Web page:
He’d saved broken fixtures, unrecognizable hardware, scraps of wood and plastic and fiberglass, every old nail, bolt, and fastener.
Now he had to save whatever scraps were left of his dignity. An unexpected layoff claimed his good-paying job with bonuses. Who was he without his career—heck, without even a minimum-wage job?
Everyone turned him down, even the home improvement centers where he’d spent much of his time—and money, back when he had some. They didn’t know what an expert in building and maintenance they rejected. “Overqualified,” they said. Sure, he had a good education, but he was more than his degree. He had once helped build a fine house with his own two hands. Not the framework, electrical or plumbing, but a good deal of the interior and exterior, using the finest materials.
Lately he searched the discard piles at those same centers for pieces of two-by-fours, fractions of plywood sheets, and sections of molding too short for most builders to bother with.
When friends heard what he was doing, they searched their garages and attics. Soon he had a door, a window, a ceiling fan. A garage sale turned up a scratched sink. A family member donated some used light fixtures.
He drew up some plans and framed up a small building, using an existing slab where a rusted metal prefab once stood.
The wife spotted a neighbor’s weathered fence boards piled at the street for trash pickup. Placed at a 45-degree angle, they became a contemporary façade for the front door and a hinged window over the counter top, which he tiled from mismatched surplus, politely requested from a local flooring supply.
“What do you need for your building?” was the question from mother, wife, and children when Christmas, birthday, and Father’s Day rolled around. That got him the things he couldn’t find for free or on the clearance tables.
Each weekday morning after his wife left for her workplace, he walked out the back door of their home and traveled the few yards to reach what was now his full-time job. He found peace in the routine.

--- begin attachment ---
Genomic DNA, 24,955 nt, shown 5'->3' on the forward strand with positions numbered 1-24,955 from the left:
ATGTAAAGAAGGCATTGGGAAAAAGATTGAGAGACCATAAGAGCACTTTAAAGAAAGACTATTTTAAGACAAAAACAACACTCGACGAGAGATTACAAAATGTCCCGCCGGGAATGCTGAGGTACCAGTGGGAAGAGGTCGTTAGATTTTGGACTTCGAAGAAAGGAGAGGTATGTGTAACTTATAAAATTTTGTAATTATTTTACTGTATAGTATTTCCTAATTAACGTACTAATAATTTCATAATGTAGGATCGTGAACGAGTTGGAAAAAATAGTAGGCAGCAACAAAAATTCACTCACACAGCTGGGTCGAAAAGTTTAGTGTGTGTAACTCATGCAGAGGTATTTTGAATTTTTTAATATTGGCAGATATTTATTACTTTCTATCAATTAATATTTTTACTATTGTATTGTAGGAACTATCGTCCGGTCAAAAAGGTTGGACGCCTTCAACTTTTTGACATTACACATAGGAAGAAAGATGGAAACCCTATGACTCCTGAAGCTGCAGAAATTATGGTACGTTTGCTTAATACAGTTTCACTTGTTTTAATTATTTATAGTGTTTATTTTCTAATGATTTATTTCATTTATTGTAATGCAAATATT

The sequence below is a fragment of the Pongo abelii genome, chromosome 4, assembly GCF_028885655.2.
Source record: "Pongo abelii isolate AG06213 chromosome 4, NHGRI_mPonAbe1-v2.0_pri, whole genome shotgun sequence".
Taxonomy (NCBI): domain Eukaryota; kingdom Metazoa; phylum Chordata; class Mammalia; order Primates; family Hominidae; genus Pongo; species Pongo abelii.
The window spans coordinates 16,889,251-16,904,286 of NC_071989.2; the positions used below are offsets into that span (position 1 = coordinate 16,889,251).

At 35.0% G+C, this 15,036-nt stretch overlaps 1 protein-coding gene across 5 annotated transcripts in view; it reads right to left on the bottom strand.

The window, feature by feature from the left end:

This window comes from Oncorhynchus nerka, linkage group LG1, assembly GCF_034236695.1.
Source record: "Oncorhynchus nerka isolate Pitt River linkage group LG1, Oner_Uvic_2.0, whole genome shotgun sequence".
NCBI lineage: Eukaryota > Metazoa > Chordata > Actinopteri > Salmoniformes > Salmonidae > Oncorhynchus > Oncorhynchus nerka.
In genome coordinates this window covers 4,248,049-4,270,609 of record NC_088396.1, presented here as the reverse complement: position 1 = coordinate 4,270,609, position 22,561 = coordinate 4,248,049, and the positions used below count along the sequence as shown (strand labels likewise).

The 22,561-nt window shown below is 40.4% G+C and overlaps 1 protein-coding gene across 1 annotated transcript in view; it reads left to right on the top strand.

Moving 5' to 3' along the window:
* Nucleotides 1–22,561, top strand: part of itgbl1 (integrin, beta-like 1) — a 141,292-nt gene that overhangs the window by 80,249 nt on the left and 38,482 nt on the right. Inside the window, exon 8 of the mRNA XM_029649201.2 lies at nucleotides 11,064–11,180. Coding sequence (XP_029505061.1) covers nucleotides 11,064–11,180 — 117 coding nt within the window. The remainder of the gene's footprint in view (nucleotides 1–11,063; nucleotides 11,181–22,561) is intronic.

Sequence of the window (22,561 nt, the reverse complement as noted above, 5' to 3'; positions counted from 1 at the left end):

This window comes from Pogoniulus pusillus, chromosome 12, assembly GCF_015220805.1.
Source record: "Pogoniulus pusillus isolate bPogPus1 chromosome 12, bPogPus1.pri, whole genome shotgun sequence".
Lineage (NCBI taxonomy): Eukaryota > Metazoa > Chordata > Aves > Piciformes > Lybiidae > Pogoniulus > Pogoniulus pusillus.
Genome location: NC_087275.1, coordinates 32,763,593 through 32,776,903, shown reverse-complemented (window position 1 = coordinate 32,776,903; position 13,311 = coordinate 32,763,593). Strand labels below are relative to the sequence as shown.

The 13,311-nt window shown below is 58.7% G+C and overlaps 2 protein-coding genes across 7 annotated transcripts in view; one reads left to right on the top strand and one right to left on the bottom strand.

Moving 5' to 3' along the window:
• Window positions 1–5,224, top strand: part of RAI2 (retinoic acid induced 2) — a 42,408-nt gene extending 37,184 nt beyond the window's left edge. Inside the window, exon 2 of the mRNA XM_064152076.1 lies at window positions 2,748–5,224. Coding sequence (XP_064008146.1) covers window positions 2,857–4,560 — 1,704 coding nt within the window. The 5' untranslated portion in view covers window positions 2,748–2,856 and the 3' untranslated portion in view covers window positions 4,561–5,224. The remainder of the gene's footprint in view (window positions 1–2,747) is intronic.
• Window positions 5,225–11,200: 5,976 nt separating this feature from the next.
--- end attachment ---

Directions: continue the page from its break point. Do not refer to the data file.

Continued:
“I’m afraid you’ll get depressed,” his wife had said at first. “You aren’t used to having so many hours to fill during the day. I don’t like the idea of you feeling sad or lonely.”
“I don’t want you to think about me while you’re at work,” he’d replied. He pointed to his project. “When I’m busy in there, I’m safe and happy.”
In his little building, he focused his energy, contained his worry, and sheltered his ego. Through hundreds of rejections of his resume, he pursued his endeavor. Each evening, he presented to his wife the small accomplishments of every stage of completion. Together they celebrated them.
The building became the place to go, whether he wanted to relax in solitude or entertain his wife, family, or friends. It was his own creation, the nonliving thing he was most proud of.
When almost two years had passed, he received a job offer in another state. Of all the changes he had to make to take it, including a permanent move, parting with his man cave was the most difficult.
At Christmas, I look back at that period in our lives and think of that building. It reminds me of Joseph doing the best he could with what he had for Mary and Jesus. And Joseph was a carpenter like my husband.